Know the true value of income protection

The program would pay 80% of a person's normal income, capped at the current ACC rate.

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The program would pay 80% of a person’s normal income, capped at the current ACC rate.

Katrina Shanks is the Managing Director of Financial Advice New Zealand.

OPINION: The government’s announcement of proposals for a government-backed income protection insurance scheme has sparked much debate, in part because such insurance has long been viewed by many people as an expense they don’t might not need, and therefore do not need to buy.

So what is in the proposed scheme?

It is essentially designed to better protect the more than 100,000 Kiwis who each year are laid off or made redundant, or have to stop working due to a health condition or disability.

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Essentially, it would guarantee them 80% of their income for up to seven months if they lose their job through no fault of their own (income is capped at $130,911 per year).

It includes a four-week notice period and a four-week payment, at 80 per cent of wages, from employers, and an additional six months of financial assistance from the scheme, including retraining or retraining assistance. rehabilitation for a new career at 80 percent of salary or wages for up to 12 months of support.

This would give people the time and financial security to find a good job that matches their skills.

The scheme would be financed by a levy of 1.39% on the payroll of all employers and on the income of all employees.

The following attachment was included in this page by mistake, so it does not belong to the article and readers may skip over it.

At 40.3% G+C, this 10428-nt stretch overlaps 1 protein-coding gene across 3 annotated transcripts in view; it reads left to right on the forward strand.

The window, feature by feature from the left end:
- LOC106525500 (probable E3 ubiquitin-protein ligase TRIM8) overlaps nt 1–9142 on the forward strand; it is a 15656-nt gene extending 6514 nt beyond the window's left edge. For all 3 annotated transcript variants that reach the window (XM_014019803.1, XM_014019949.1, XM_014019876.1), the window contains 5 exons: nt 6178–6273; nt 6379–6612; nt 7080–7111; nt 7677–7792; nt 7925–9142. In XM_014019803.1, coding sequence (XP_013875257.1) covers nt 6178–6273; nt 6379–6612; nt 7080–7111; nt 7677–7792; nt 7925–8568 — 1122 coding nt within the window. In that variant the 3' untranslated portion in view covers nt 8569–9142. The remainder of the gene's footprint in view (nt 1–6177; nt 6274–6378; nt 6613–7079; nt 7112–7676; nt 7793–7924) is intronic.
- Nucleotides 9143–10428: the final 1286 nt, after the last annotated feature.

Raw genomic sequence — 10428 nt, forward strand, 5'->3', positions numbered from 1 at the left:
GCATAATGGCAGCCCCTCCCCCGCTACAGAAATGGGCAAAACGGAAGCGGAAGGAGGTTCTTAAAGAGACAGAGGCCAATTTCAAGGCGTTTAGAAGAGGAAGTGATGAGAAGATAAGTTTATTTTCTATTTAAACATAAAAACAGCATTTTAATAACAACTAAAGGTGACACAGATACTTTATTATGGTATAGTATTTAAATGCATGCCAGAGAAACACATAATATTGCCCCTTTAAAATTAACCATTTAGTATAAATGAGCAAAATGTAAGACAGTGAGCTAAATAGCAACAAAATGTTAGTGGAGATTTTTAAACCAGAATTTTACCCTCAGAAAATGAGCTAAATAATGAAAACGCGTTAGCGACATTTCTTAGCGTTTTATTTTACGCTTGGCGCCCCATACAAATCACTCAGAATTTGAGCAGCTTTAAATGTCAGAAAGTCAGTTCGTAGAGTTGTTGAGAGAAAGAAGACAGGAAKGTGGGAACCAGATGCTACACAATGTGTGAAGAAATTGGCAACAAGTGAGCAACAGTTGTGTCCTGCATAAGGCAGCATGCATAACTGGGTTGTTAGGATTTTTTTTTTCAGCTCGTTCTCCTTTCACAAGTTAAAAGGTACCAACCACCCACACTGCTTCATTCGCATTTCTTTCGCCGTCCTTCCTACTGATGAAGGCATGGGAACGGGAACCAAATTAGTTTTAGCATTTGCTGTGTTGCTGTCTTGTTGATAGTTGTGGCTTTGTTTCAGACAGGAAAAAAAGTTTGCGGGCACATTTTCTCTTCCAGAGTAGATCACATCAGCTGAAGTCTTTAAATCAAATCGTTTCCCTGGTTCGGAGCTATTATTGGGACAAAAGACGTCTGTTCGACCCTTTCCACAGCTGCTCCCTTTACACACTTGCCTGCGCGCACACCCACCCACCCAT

The program would be managed in the same way as the ACC program.

So what are the barriers to adoption?

These are:

The type of cover being either the indemnity, or the agreed value guarantee, or the loss of earnings.

The period you must wait before the replacement benefit takes effect (this can range from two weeks to two years). The longer the wait, the lower the risk for the insurer, and therefore the lower the premium.

The length of time you will be paid in the event of a claim. It can range from two years up to 70 years. The longer this period, the higher the premium.

If you are insured, is it at standard rates or does it cost you more for your risk. for example occupational hazards.

Private insurance coverage is designed to meet your goals and needs, while the government plan offered is non-variable and would be automatic and you know exactly what your payout would be – 80% of your income, up to this cap of $130,911.

Financial advice New Zealand chief executive Katrina Shanks looks at the government's proposed compulsory unemployment insurance.


Financial advice New Zealand chief executive Katrina Shanks looks at the government’s proposed compulsory unemployment insurance.

Exact details of the government scheme have yet to be set out, with the government calling for comments on the proposal, but a major factor will be whether there will be an opt-out option for those who prefer to obtain private insurance .

But going with the government program or going private doesn’t change the one overwhelming benefit that both offer: peace of mind that you and your family will be financially OK if the unexpected happens.

I know people who continue to receive their agreed-upon level of income several years after a disability, including one who is still receiving monthly income support payments 11 years after being unable to work due to severe depression. This kept his family safe throughout and allowed his wife to stop working to care for her aging mother.

It is stories like these that show the true value of income protection, whether government or private.

In the words of my adviser, no one has ever had to claim a personal insurance policy never said I wish I hadn’t. In fact, most say it was the best decision they ever made to protect themselves and their families.

Katrina Shanks is the Managing Director of Financial Advice New Zealand.

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